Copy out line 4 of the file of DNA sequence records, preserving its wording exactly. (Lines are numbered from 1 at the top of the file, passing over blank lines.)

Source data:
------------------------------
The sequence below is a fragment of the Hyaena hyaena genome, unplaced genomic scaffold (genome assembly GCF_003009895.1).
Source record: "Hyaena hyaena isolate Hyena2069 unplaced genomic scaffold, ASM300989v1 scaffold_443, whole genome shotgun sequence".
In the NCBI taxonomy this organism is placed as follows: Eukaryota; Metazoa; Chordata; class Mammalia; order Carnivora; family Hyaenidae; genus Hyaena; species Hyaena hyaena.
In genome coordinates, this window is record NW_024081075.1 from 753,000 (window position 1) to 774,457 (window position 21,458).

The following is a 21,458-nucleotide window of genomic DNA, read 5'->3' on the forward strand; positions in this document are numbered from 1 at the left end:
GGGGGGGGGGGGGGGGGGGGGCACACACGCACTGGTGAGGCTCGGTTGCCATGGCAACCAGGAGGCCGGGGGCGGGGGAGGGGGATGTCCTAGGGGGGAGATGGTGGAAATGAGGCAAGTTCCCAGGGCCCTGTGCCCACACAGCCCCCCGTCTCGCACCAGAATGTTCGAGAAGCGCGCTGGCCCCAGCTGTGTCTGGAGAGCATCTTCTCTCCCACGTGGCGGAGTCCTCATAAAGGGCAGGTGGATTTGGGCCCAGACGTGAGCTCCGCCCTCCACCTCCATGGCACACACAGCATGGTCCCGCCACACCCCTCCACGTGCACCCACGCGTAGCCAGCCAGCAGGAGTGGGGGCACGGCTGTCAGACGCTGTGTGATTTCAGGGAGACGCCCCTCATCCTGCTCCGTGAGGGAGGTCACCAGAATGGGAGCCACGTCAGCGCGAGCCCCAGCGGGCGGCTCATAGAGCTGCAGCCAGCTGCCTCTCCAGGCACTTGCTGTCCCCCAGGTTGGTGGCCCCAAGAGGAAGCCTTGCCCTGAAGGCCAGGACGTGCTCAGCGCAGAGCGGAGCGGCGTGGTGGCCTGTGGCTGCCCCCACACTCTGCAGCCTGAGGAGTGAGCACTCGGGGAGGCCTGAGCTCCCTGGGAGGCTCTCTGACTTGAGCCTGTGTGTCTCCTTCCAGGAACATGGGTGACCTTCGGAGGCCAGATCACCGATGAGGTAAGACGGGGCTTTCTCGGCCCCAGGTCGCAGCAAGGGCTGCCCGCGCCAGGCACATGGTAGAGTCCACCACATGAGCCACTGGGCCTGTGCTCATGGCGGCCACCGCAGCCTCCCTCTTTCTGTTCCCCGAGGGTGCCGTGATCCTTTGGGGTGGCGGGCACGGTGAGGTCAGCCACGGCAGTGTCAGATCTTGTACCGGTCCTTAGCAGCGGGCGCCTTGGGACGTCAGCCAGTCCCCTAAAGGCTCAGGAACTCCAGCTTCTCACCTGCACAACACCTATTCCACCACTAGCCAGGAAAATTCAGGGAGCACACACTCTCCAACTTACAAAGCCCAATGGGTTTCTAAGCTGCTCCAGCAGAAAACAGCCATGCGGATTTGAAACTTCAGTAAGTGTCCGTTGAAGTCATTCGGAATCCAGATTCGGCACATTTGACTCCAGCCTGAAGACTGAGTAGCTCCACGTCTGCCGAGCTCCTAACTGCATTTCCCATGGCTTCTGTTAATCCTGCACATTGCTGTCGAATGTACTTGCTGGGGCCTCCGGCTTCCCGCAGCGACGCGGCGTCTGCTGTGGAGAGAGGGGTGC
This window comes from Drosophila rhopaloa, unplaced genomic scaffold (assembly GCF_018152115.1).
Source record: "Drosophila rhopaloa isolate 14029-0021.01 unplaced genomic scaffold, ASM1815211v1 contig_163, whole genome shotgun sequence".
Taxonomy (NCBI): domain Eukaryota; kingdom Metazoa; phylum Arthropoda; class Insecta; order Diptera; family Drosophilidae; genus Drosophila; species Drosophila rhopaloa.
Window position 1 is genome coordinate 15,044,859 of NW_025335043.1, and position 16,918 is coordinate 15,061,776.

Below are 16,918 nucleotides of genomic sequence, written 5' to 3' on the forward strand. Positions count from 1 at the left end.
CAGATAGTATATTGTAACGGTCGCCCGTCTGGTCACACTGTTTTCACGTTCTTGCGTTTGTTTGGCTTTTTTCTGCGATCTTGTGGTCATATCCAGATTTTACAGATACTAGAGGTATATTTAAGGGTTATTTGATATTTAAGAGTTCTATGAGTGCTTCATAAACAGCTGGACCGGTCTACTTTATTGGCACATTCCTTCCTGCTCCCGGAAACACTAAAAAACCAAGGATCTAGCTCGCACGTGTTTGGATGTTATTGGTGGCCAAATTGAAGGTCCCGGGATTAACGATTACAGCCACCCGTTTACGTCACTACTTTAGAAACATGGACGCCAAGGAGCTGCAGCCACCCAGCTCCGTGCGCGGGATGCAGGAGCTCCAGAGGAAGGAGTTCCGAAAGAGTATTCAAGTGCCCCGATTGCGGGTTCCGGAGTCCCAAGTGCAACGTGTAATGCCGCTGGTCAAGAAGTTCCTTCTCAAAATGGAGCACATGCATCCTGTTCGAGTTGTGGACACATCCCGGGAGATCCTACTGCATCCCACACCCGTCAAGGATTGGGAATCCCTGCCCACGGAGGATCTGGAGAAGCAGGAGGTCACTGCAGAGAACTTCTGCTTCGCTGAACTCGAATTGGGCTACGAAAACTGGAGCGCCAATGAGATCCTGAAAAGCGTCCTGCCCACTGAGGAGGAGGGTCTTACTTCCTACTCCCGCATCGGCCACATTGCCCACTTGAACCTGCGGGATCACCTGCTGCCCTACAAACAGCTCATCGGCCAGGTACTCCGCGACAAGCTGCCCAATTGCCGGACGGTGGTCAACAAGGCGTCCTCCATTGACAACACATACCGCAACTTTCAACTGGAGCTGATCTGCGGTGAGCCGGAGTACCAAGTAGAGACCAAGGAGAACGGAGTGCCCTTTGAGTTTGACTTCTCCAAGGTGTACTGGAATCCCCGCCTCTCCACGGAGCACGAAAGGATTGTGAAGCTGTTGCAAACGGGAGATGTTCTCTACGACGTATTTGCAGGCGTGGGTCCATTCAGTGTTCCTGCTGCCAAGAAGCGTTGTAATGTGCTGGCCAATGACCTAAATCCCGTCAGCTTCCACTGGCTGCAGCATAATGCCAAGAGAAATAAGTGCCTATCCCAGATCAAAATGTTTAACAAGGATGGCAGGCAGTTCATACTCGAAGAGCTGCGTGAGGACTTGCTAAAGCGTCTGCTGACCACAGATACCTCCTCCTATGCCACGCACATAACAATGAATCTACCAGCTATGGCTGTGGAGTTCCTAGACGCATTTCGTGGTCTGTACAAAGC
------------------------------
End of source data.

In genome coordinates, this window is record NW_024081075.1 from 753,000 (window position 1) to 774,457 (window position 21,458).